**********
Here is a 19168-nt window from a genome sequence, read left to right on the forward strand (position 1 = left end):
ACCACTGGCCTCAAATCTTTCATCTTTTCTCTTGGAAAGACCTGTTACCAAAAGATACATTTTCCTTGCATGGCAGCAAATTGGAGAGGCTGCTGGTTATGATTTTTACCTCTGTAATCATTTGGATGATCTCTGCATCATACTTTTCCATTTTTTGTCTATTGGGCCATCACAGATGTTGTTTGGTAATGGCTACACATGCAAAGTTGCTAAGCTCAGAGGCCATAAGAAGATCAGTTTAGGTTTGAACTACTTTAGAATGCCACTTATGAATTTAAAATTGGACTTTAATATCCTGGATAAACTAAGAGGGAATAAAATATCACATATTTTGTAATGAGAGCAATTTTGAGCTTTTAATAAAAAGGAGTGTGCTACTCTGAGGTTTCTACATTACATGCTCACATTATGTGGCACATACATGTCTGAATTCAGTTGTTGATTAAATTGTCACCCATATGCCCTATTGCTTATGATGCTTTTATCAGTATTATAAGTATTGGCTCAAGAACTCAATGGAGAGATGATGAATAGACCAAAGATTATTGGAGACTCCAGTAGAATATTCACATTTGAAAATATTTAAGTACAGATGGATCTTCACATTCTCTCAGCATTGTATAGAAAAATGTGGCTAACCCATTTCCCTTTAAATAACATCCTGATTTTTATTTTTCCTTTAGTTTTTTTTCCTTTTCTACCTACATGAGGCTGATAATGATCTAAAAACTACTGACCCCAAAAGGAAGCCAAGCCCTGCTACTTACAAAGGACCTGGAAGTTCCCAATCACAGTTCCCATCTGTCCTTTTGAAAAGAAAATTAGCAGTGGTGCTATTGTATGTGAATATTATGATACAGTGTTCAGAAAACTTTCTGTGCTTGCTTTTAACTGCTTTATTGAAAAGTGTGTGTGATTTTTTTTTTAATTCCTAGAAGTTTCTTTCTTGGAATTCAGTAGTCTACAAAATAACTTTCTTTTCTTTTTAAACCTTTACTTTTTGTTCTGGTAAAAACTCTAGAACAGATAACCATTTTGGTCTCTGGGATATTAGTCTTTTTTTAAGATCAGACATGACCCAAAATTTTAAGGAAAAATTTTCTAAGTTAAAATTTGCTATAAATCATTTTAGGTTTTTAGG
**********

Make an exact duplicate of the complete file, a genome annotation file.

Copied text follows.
Here is a 19168-nt window from a genome sequence, read left to right on the forward strand (position 1 = left end):
ACCACTGGCCTCAAATCTTTCATCTTTTCTCTTGGAAAGACCTGTTACCAAAAGATACATTTTCCTTGCATGGCAGCAAATTGGAGAGGCTGCTGGTTATGATTTTTACCTCTGTAATCATTTGGATGATCTCTGCATCATACTTTTCCATTTTTTGTCTATTGGGCCATCACAGATGTTGTTTGGTAATGGCTACACATGCAAAGTTGCTAAGCTCAGAGGCCATAAGAAGATCAGTTTAGGTTTGAACTACTTTAGAATGCCACTTATGAATTTAAAATTGGACTTTAATATCCTGGATAAACTAAGAGGGAATAAAATATCACATATTTTGTAATGAGAGCAATTTTGAGCTTTTAATAAAAAGGAGTGTGCTACTCTGAGGTTTCTACATTACATGCTCACATTATGTGGCACATACATGTCTGAATTCAGTTGTTGATTAAATTGTCACCCATATGCCCTATTGCTTATGATGCTTTTATCAGTATTATAAGTATTGGCTCAAGAACTCAATGGAGAGATGATGAATAGACCAAAGATTATTGGAGACTCCAGTAGAATATTCACATTTGAAAATATTTAAGTACAGATGGATCTTCACATTCTCTCAGCATTGTATAGAAAAATGTGGCTAACCCATTTCCCTTTAAATAACATCCTGATTTTTATTTTTCCTTTAGTTTTTTTTCCTTTTCTACCTACATGAGGCTGATAATGATCTAAAAACTACTGACCCCAAAAGGAAGCCAAGCCCTGCTACTTACAAAGGACCTGGAAGTTCCCAATCACAGTTCCCATCTGTCCTTTTGAAAAGAAAATTAGCAGTGGTGCTATTGTATGTGAATATTATGATACAGTGTTCAGAAAACTTTCTGTGCTTGCTTTTAACTGCTTTATTGAAAAGTGTGTGTGATTTTTTTTTTAATTCCTAGAAGTTTCTTTCTTGGAATTCAGTAGTCTACAAAATAACTTTCTTTTCTTTTTAAACCTTTACTTTTTGTTCTGGTAAAAACTCTAGAACAGATAACCATTTTGGTCTCTGGGATATTAGTCTTTTTTTAAGATCAGACATGACCCAAAATTTTAAGGAAAAATTTTCTAAGTTAAAATTTGCTATAAATCATTTTAGGTTTTTAGG